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Dec 17, 2018

A daily devotional walking through God's word together using The Bible Reading Plan at Our website

Thanks for joining me today for "A Little Walk with God." I'm your host Richard Agee.

Here we are, the third week of Advent already. Christmas is fast approaching. Just a few more days and it will be here. I’ve been sharing with you thoughts from the common lectionary during this Advent season. Today one of the Advent readings comes from a book of the Old Testament we often don’t pay much attention. Zephaniah is one of those tiny books of prophecy near the end of the Old Testament.  

You may not know or realize how the Old Testament is put together, but the prophets are not arranged chronologically, but by length, the longest being first in the canon and the shortest last. Zephaniah is ninth among the twelve minor prophets. And the minor prophets are called minor only because those scriptures are short, not because they are less important than the major prophets. So now you can wow your friends about how our Bible is put together.

The only things we know about Zephaniah are what come from the text of this small book. We know a little of his heritage, maybe springing from King Hezekiah, although the Hezekiah named in his genealogy isn’t called king, so we are not even sure of that. Scholars think the book was probably written about 620 years BCE, about the sixty to eighty years before the book of Isaiah was written. It also speaks of the same kinds of corruption Isaiah talks about in his prophecy, though, so some think Zephaniah may have been a student of Isaiah.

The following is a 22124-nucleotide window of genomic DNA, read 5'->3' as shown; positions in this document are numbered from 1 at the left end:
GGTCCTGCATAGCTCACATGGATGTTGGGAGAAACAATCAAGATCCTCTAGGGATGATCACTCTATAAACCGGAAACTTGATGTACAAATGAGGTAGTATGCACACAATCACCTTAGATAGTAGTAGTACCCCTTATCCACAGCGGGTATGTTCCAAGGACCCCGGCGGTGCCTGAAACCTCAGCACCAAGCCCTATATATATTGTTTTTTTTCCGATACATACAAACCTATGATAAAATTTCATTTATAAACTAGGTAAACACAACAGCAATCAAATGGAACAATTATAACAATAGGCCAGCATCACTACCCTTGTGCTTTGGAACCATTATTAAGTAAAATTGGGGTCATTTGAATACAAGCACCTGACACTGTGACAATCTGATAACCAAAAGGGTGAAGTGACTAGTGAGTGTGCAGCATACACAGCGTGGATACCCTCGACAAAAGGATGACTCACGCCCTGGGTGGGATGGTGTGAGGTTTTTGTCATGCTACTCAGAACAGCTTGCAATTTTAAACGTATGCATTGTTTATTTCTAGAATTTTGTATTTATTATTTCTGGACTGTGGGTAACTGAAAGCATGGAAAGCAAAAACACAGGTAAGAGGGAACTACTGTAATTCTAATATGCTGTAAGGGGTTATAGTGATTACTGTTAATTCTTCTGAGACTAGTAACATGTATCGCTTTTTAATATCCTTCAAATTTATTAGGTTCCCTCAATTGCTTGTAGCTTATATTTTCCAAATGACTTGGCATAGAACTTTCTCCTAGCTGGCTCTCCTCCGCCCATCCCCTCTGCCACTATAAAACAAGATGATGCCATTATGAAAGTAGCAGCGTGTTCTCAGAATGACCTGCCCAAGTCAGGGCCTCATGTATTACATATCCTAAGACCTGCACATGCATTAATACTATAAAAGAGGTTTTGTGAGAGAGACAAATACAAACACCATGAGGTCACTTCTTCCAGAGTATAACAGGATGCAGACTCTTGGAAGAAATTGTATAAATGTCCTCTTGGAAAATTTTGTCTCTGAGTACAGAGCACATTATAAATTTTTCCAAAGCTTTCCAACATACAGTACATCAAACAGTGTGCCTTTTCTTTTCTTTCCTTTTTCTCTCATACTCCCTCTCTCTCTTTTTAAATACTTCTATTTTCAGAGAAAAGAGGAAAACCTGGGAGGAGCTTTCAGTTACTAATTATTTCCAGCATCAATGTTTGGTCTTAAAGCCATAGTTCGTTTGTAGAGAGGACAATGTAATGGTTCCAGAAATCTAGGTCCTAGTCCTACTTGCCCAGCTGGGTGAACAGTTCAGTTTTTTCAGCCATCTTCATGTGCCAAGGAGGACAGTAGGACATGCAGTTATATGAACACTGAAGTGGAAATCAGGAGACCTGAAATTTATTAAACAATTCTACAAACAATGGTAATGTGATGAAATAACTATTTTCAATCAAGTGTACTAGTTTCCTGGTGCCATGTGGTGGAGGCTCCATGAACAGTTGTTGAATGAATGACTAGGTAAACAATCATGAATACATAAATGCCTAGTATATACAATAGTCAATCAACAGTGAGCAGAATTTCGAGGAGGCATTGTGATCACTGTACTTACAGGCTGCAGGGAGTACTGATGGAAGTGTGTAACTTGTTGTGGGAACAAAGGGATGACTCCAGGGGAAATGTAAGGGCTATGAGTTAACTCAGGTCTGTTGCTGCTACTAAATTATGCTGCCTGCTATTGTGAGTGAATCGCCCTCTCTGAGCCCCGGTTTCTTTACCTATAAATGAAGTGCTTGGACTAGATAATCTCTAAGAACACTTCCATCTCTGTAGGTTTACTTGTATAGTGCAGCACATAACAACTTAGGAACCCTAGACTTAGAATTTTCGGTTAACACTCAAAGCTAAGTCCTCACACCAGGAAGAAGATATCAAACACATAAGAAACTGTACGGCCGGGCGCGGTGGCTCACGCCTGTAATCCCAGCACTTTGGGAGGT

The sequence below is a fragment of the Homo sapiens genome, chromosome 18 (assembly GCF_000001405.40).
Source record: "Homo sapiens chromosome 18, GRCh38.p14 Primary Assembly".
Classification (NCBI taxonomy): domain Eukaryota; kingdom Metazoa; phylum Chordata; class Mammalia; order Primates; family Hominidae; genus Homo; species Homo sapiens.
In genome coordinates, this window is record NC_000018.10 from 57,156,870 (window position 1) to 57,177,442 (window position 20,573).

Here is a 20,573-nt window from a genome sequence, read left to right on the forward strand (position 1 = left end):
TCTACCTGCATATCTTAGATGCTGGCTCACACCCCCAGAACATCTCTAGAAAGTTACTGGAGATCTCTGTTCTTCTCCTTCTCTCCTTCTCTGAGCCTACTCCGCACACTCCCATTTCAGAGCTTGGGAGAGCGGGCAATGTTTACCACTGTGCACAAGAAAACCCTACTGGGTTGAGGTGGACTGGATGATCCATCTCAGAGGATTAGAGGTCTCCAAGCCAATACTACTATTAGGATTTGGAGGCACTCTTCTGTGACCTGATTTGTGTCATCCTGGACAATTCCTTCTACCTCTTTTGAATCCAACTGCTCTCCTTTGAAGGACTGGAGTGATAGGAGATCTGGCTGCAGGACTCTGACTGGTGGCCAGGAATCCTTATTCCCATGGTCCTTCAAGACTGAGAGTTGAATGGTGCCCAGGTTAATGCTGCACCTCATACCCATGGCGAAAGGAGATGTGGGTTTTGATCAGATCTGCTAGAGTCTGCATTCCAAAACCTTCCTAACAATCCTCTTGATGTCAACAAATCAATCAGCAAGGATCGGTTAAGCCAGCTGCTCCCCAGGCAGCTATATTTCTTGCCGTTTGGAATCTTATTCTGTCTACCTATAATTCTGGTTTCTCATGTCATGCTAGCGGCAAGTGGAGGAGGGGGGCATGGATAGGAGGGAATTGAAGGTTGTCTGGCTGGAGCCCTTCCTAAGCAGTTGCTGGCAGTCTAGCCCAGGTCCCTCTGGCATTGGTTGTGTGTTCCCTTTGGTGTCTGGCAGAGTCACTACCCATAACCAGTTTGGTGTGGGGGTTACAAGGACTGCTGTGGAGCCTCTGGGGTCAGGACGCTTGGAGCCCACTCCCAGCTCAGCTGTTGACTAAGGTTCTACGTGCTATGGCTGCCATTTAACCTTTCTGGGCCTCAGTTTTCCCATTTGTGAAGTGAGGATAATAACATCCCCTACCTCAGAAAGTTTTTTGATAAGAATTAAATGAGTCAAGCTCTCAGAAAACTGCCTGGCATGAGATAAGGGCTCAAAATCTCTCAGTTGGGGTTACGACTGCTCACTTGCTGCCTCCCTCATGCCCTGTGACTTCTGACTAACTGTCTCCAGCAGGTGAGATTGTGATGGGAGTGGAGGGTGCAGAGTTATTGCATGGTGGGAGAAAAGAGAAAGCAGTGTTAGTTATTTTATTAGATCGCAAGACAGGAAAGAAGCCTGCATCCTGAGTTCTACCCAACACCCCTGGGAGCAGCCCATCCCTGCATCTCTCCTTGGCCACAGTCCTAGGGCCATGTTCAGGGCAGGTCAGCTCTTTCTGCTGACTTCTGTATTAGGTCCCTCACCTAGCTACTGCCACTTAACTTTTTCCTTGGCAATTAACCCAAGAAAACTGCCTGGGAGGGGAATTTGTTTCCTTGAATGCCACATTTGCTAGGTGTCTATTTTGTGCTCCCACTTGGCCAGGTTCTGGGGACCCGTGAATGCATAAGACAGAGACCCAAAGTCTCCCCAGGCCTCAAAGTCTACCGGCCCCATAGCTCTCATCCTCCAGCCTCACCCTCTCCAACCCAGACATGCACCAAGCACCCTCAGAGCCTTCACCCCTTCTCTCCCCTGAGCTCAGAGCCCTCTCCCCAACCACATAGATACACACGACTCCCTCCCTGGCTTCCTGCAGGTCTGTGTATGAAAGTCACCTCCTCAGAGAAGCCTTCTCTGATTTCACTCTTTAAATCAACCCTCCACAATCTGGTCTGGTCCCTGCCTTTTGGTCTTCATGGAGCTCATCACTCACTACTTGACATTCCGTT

The verses from the lectionary I’d like us to think about today as we pass through this Advent are these:

Hurray! It’s time to sing, faithful daughter of Zion!

   It’s time to shout out loud, Israel!

Be happy and celebrate with all your being,

   faithful children of Jerusalem!

The Eternal has cancelled His judgments against you.

   He changed the course of your enemies.

The True King of Israel, the Eternal One, is standing right here among you;

   you have no reason to be afraid ever again.

The come from chapter three verses fourteen and fifteen.

The thought hit me today that we really need to hear these words and take them to heart. They don’t just apply to the Israelites, but they apply to all who call on Jesus’ name as Lord of life. The reason we need desperately to celebrate Christmas revolves around the state of the world. In my opinion, we are at a crisis moment around the world. Just think about a few facts that affect us globally.

  • The antidepressant market will reach nearly $13 Bn this year with the United States and Canada consuming more than a third of those prescription drugs.
  • Violent crimes occur to about 900 per 100,000 in the richer countries of the world
  • The tension between countries has never been greater because of their economies, environmental issues, religion, human rights, and a host of other issues
  • Our sensitivities to wanting what we want with no regard to what it might impose on someone else has never been worse
  • Our patience to acquire material things has shortened such that most American families owe nearly three times their annual salary
  • The national debt we now pass on to our children stands at $18 trillion. That’s about $157,000 per taxpayer. Note that a mortgage company will probably not loan you the money for a house if your debt to income ratio is more than 35-40%. Our governments ratio of debt to income now stands at 103%. Ouch.

So many things seem to go wrong these days. We live in a scary world. One could become paranoid about living in the conditions we face every day. The world, including this country, has gone insane. We think only about ourselves and we do that poorly. We think only about the moment without thought of the repercussions our behavior may have. We forget we live in a global society. In fact, sometimes it seems we forget we are part of a society or a community at all. We don’t turn out to vote and if we do we rely on the ridiculous television or radio ads candidates throw at us instead of researching their history and their character.